AUDIOLOGY JAPAN
Online ISSN : 1883-7301
Print ISSN : 0303-8106
ISSN-L : 0303-8106
Volume 34 , Issue 1
Showing 1-5 articles out of 5 articles from the selected issue
  • 1991 Volume 34 Issue 1 Pages 1-37
    Published: February 28, 1991
    Released: April 30, 2010
    JOURNALS FREE ACCESS
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  • Tomio Ohta, Tomoyoshi Yoshino
    1991 Volume 34 Issue 1 Pages 39-46
    Published: February 28, 1991
    Released: April 30, 2010
    JOURNALS FREE ACCESS
    The purpose of the present experiment was to assess the categorical perception and role of speech expectation in speech identification by chidren with sensorineural hearing loss. To do this, the category boundary and variability score were measured in normally hearing and hearing-impaired children. Speech identification tasks consisting of 12 natural words [saku-taku-aku], varing in length of initial /s/ portion. Subjects were 21 normally hearing children (8, 10, and 12 years) and 7 (Ave. 11; 6 years) hearing-impaired children. In task 1, categorical perception of different phonemes was demonstrated in all groups. In task 2, where irrelevant stimulus was used, no marked differences were observed among normal groups. Speech identification score by hearing-impaired children was poorer than the results of task 1. Boundaries of phonemecategory shift were dislocated in the hearing-impaired group when compared with results of the normal groups. The results of the category boundary and variability score showed that significant effects of hearing loss and irrelevant stimulus.
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  • Akira Uno, Kimitaka Kaga
    1991 Volume 34 Issue 1 Pages 47-52
    Published: February 28, 1991
    Released: April 30, 2010
    JOURNALS FREE ACCESS
    MLR and EP from both right and left AI were recorded simultaneously from eleven cats, both awake and after Pentobarbital injection. The profile of Changes in MLR and EP were investigated in three of them.
    As a result, the latency of P1 of EP from AI, which appears as a positive peak after Auditory Brainstem Response (ABR), was significantly greater till 165 minutes after Pentobarbital injection. Its amplitude was smallest 30 minutes after the injection, then started to increase till it reached maximum between 135 and 165 minutes after the injection.
    The latency of NA, which appeares as a first negative peak after ABR in MLR, was significantly greater till 165 minutes after Pentobarbital injection, and its amplitude Changed in proportion to that of P1. The amplitude of NA and P1 were correlated significantly.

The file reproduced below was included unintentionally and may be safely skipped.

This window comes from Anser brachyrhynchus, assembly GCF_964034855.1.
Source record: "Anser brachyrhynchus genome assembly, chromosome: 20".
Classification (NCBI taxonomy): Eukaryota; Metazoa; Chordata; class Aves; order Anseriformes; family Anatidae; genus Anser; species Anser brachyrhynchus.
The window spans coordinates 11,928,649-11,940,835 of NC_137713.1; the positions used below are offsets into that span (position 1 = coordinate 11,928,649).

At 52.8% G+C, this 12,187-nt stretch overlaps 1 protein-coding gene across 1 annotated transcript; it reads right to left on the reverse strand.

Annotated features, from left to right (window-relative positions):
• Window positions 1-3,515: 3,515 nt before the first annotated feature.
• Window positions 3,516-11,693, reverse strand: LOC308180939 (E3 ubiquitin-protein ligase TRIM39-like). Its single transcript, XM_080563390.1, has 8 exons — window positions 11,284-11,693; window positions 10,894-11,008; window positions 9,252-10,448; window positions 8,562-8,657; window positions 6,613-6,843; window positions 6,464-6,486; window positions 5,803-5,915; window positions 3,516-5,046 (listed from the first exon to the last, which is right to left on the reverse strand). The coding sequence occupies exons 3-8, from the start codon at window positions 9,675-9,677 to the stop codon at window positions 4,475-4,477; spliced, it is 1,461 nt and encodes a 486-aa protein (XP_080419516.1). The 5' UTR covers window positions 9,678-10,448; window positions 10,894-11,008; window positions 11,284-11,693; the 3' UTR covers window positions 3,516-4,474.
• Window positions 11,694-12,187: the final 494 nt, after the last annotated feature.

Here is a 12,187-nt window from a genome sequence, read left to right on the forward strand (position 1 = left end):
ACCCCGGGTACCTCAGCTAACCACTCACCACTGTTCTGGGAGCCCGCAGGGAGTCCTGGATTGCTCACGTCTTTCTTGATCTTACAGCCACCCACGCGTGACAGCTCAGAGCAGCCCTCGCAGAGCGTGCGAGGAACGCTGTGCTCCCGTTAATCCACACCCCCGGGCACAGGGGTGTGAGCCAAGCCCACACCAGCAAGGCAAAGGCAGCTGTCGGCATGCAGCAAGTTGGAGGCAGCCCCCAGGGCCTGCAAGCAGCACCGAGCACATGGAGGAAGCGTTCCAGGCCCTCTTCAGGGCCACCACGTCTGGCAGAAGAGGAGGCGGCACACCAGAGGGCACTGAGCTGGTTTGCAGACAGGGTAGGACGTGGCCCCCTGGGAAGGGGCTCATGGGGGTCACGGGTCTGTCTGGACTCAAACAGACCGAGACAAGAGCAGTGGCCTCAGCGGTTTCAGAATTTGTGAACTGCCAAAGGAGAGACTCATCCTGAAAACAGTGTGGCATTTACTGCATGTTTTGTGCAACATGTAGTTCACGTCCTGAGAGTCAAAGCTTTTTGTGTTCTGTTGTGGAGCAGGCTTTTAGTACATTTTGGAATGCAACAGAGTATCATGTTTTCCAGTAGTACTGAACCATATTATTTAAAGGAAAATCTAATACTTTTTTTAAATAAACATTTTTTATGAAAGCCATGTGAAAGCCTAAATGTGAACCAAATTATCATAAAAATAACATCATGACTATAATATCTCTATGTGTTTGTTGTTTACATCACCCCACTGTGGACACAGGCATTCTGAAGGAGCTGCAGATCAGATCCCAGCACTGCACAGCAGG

The data suggest that NA of MLR is correlated with the auditory cortex.
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  • Kenji Machiki, Akira Hara, Jun Kusakari
    1991 Volume 34 Issue 1 Pages 53-57
    Published: February 28, 1991
    Released: April 30, 2010
    JOURNALS FREE ACCESS
    Using HPLC, the concentrations of furosemide, one of the organic anions, in the perilymph and endolymph of the guinea pig cochleae were measured after intravenous administration of 100mg/kg of furosemide. We further investigated the furosemide concentrations in the perilymph and endolymph pretreated with the organic anion transport inhibitor, probenecid.
    In the scala tympani perilymph (STP), a peak concentration of 4.9μg/ml was reached at 15min. after injection of furosemide and gradually declined thereafter. The concentration of furosemide increased slowly and continued to rise gradually in the scala vestibuli perilymph (SVP).
    In the endolymph, the concentration of furosemide increased slowly for one hour to 1.6μg/ml and gradually declined thereafter.
    Two hundred mg/kg of probenecid had no effect on the furosemide elimination in the endolymph except the furosemide concentration at 2hr, though the elimination curve of furosemide in STP was drastically changed and became analogous to that in SVP which was unaffected by probenecid. The effect of probenecid in the endolymph was very similar to that in the serum, while the pronounced gradient of the furosemide concentration existed between them.
    These results suggest that the furosemide is passively transferred from blood to the endolymph with relatively high impenetrability.
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  • Junji Sakakihara, Akira Takagi, Juichi Ito
    1991 Volume 34 Issue 1 Pages 58-66
    Published: February 28, 1991
    Released: April 30, 2010
    JOURNALS FREE ACCESS
    Responses of the auditory system to complex tones were summarized.
    As in the auditory nerve, tuning curve and nonlinearity of the basilar membrane vibration were found. Isolated outer hair cells were also well tuned. Combination tones can be explained by this nonlinearity which comes from the active process.
    Two-tone suppression found in the auditory nerve was also detected in the receptor potential of the inner hair cells. Phase-locked response to complex tones was visublized by period histograms, which was susceptible to the sound pressre level.
    “Missing fundamental” is an classical problem of auditory physiology. There are two theories. Temporal theory focuses on the periodic discharge of fibers, and pattdrn theory utilizes the spectral pattern of the complex.
    Stimulated by artificial vowels, most fibers saturate at high sound pressure level, but formant pattern is preserved in the ALSR neurogram.
    At the cochlear nucleus, neurons which show strong inhibition may extract the feature of the complex. Central beats and binaural masking suggest that phase infomation is carried to some center concerning binaural audition.
    Auditory cortical neurons show rather simple feature extraction in contrast to the visual cortex. Whole feature may be represented by the total responses of many cortical neurons.
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